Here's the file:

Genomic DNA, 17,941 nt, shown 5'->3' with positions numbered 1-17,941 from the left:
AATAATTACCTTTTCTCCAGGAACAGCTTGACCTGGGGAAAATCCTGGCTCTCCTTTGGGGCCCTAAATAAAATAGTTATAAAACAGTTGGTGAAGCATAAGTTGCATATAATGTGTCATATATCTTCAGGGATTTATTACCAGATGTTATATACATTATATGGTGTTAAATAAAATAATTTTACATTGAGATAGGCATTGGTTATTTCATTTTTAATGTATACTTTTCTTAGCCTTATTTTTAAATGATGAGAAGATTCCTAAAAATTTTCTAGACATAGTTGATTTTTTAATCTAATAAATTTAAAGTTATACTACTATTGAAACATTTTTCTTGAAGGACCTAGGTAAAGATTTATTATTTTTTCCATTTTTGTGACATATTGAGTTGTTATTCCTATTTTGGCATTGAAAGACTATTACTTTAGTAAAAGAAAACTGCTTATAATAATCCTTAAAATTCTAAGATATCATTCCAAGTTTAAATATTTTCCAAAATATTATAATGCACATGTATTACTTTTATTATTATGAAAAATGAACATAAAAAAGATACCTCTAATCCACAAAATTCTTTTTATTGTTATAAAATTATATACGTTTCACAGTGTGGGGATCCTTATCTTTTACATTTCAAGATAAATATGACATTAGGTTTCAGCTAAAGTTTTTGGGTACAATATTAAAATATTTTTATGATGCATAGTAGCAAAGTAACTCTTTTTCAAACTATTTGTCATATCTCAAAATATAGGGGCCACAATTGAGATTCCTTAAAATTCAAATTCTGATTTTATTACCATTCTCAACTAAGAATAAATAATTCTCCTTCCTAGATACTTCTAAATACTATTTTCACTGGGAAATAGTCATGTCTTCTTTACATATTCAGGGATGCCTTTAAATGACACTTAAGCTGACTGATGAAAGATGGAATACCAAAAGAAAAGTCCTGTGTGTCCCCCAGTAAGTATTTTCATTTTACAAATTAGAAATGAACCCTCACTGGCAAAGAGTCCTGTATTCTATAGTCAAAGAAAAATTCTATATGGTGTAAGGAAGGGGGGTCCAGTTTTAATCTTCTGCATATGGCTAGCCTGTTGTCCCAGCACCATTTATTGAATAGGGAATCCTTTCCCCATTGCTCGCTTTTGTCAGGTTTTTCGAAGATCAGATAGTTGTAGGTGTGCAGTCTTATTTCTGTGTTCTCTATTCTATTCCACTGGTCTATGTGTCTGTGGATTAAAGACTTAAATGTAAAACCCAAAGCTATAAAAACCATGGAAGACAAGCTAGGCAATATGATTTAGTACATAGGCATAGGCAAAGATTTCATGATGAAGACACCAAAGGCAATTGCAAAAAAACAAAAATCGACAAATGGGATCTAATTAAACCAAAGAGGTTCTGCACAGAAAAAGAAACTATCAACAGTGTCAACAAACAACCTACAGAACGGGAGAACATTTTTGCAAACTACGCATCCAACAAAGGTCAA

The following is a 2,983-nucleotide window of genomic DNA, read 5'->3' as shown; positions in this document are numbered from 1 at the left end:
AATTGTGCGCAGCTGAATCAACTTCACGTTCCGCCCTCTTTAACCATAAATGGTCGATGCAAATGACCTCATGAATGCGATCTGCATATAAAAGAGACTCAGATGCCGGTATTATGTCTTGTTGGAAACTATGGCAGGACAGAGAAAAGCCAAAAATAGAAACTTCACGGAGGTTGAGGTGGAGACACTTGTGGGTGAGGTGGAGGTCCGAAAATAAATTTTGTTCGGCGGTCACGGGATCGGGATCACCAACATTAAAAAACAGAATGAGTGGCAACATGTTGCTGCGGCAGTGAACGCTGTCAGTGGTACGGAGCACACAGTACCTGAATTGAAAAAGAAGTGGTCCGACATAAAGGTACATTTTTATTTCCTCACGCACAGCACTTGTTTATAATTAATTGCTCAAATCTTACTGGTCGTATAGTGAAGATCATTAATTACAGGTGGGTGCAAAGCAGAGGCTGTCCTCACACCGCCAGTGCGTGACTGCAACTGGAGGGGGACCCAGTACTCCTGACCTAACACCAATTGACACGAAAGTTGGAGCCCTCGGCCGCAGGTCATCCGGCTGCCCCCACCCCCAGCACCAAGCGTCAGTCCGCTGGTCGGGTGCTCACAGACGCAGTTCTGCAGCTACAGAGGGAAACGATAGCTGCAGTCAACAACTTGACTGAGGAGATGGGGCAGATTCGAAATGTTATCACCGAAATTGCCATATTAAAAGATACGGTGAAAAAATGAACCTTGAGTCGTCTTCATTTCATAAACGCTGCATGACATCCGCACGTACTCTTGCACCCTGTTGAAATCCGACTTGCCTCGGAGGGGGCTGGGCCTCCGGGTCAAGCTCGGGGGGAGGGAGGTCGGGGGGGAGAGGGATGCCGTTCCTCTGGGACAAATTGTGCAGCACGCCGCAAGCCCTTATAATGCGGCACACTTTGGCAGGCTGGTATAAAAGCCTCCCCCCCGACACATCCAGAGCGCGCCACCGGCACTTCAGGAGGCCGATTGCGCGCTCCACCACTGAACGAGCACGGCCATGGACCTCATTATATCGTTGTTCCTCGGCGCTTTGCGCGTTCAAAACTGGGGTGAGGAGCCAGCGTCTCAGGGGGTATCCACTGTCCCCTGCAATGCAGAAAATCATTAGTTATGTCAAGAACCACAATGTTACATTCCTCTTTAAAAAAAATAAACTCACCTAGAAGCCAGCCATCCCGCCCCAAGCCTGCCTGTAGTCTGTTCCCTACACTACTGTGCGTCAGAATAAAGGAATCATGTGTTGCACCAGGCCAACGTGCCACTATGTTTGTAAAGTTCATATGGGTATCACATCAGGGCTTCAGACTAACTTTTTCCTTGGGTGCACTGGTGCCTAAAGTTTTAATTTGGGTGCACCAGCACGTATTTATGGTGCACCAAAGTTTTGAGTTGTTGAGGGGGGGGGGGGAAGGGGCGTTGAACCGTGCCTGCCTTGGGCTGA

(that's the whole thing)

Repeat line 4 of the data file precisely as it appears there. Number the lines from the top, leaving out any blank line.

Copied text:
AATTGTGCGCAGCTGAATCAACTTCACGTTCCGCCCTCTTTAACCATAAATGGTCGATGCAAATGACCTCATGAATGCGATCTGCATATAAAAGAGACTCAGATGCCGGTATTATGTCTTGTTGGAAACTATGGCAGGACAGAGAAAAGCCAAAAATAGAAACTTCACGGAGGTTGAGGTGGAGACACTTGTGGGTGAGGTGGAGGTCCGAAAATAAATTTTGTTCGGCGGTCACGGGATCGGGATCACCAACATTAAAAAACAGAATGAGTGGCAACATGTTGCTGCGGCAGTGAACGCTGTCAGTGGTACGGAGCACACAGTACCTGAATTGAAAAAGAAGTGGTCCGACATAAAGGTACATTTTTATTTCCTCACGCACAGCACTTGTTTATAATTAATTGCTCAAATCTTACTGGTCGTATAGTGAAGATCATTAATTACAGGTGGGTGCAAAGCAGAGGCTGTCCTCACACCGCCAGTGCGTGACTGCAACTGGAGGGGGACCCAGTACTCCTGACCTAACACCAATTGACACGAAAGTTGGAGCCCTCGGCCGCAGGTCATCCGGCTGCCCCCACCCCCAGCACCAAGCGTCAGTCCGCTGGTCGGGTGCTCACAGACGCAGTTCTGCAGCTACAGAGGGAAACGATAGCTGCAGTCAACAACTTGACTGAGGAGATGGGGCAGATTCGAAATGTTATCACCGAAATTGCCATATTAAAAGATACGGTGAAAAAATGAACCTTGAGTCGTCTTCATTTCATAAACGCTGCATGACATCCGCACGTACTCTTGCACCCTGTTGAAATCCGACTTGCCTCGGAGGGGGCTGGGCCTCCGGGTCAAGCTCGGGGGGAGGGAGGTCGGGGGGGAGAGGGATGCCGTTCCTCTGGGACAAATTGTGCAGCACGCCGCAAGCCCTTATAATGCGGCACACTTTGGCAGGCTGGTATAAAAGCCTCCCCCCCGACACATCCAGAGCGCGCCACCGGCACTTCAGGAGGCCGATTGCGCGCTCCACCACTGAACGAGCACGGCCATGGACCTCATTATATCGTTGTTCCTCGGCGCTTTGCGCGTTCAAAACTGGGGTGAGGAGCCAGCGTCTCAGGGGGTATCCACTGTCCCCTGCAATGCAGAAAATCATTAGTTATGTCAAGAACCACAATGTTACATTCCTCTTTAAAAAAAATAAACTCACCTAGAAGCCAGCCATCCCGCCCCAAGCCTGCCTGTAGTCTGTTCCCTACACTACTGTGCGTCAGAATAAAGGAATCATGTGTTGCACCAGGCCAACGTGCCACTATGTTTGTAAAGTTCATATGGGTATCACATCAGGGCTTCAGACTAACTTTTTCCTTGGGTGCACTGGTGCCTAAAGTTTTAATTTGGGTGCACCAGCACGTATTTATGGTGCACCAAAGTTTTGAGTTGTTGAGGGGGGGGGGGGAAGGGGCGTTGAACCGTGCCTGCCTTGGGCTGA